How To Move Past Your Negative Triggers

Do you ever have things happen that trigger an intense feeling? Maybe someone says a word or phrase that triggers something that makes you feel like your heart just dropped 20 feet?

The feeling could be anything from reminding you how bad your day was yesterday to reminding you that you have over $11,000 in credit card debt to reminding you of a close one’s death.

The bad news is that we can’t directly control our feelings that arise from these triggers. No matter how hard we try in the moment, we cannot change how we feel.

It’s too hard. It just doesn’t happen. 

However, we can control our thoughts around the trigger or the situation so that we can view it in a different way. When we change our thoughts around the trigger, we indirectly change our feelings around it. We can control and choose our mindset over that thing so that we don’t have issues when it arises.

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How do you feel about that situation whatever it is? How could you view it differently to give you a sense of peace and contentment? How could you use that situation to grow as a person and use it to be a better human being? How can you use that experience to help others?

I am a firm believer that everything happens for a reason and when you are in that mindset you are living in abundance. You are able to use every experience to your benefit and for the benefit of others. Instead of the universe being out to get you, the universe is here for you to teach you and aid you in growth.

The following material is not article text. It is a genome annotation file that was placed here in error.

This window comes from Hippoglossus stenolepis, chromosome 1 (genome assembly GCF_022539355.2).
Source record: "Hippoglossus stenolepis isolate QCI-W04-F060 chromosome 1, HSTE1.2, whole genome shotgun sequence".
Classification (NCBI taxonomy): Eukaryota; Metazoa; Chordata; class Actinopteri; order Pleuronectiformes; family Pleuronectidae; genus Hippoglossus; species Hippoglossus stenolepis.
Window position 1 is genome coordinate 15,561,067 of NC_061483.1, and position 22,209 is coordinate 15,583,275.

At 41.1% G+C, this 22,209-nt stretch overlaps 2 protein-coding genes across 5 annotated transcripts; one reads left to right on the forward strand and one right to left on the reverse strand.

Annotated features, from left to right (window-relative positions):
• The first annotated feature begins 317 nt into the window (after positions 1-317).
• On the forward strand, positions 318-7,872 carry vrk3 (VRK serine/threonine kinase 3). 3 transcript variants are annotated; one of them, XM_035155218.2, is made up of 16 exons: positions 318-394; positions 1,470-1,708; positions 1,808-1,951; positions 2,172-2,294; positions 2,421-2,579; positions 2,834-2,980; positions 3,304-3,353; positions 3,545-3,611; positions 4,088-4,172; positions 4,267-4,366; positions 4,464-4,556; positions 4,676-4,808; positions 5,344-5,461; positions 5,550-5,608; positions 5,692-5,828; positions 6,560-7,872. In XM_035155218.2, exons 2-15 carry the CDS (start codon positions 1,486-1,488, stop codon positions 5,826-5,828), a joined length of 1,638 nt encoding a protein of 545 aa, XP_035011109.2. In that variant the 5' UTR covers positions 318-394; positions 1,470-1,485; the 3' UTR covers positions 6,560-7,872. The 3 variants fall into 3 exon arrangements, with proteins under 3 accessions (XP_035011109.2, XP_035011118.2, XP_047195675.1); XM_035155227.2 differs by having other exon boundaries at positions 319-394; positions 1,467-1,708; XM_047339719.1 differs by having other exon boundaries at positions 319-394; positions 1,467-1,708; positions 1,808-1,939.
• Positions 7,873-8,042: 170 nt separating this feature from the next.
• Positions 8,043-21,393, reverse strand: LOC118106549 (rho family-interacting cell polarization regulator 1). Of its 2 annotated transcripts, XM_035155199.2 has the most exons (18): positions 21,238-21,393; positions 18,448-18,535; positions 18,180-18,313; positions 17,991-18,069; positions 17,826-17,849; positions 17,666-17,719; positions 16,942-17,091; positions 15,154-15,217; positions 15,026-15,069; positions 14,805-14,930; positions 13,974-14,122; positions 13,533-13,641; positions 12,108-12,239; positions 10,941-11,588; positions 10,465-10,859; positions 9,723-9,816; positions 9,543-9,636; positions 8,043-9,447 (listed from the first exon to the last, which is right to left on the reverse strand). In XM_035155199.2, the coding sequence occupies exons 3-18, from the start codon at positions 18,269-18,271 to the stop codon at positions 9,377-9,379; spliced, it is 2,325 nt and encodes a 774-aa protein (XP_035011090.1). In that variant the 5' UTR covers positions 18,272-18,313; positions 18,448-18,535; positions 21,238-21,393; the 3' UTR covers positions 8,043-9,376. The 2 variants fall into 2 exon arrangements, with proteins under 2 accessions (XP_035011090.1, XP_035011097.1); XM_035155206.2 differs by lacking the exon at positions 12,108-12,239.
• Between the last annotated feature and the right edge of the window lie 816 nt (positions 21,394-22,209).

Live from abundance. Know that you can change your thoughts around ANY situation so you don’t get bombarded with triggers on the daily. Use your intense experiences for good.

 

Here's how to move past your negative triggers:

1. Accept responsibility for your reactions. Understand that you are the one giving meaning to things that come up in your life.

2. Recognize when you are having an emotional reaction to a trigger. 

3. Identify what the emotion is. Anger, resentment, stress, sadness, etc.

4. Figure out what triggered the emotion. The news of your mother-in-law coming to town, a call from a collections agency, your best friend announcing she's pregnant and you're nowhere close to marriage?

5. Get real with yourself on the connection between the trigger and your emotion. Be honest about how it makes you truly feel. Get specific.

6. Think about how you actually WANT to feel about the trigger. If you're struggling to find the silver lining of the situation, think about how nice it would be to care a little less about the mean comments your mother-in-law makes and just enjoy the good moments, or how much you're going to grow as a person for overcoming your obstacle of paying off your credit card debt, or that the sad reminder about your grandmother's death is actually a nice reminder of the wonderful life she had. It's important to decide this ahead of time so when it comes up again, you've already decided how you think and feel about it.

7. When it happens again, remember step 6. Relax, breathe, detach from your current thoughts and feelings, center yourself, and think your new thoughts and feel your new feelings.

Note: If your negative triggers are food related, this still works. In some cases, it may be best to remove or avoid the trigger all together but in the instance that it does still come up, you'll want to have done the work above so you don't have any issues.


What are your triggers? How do they make your feel?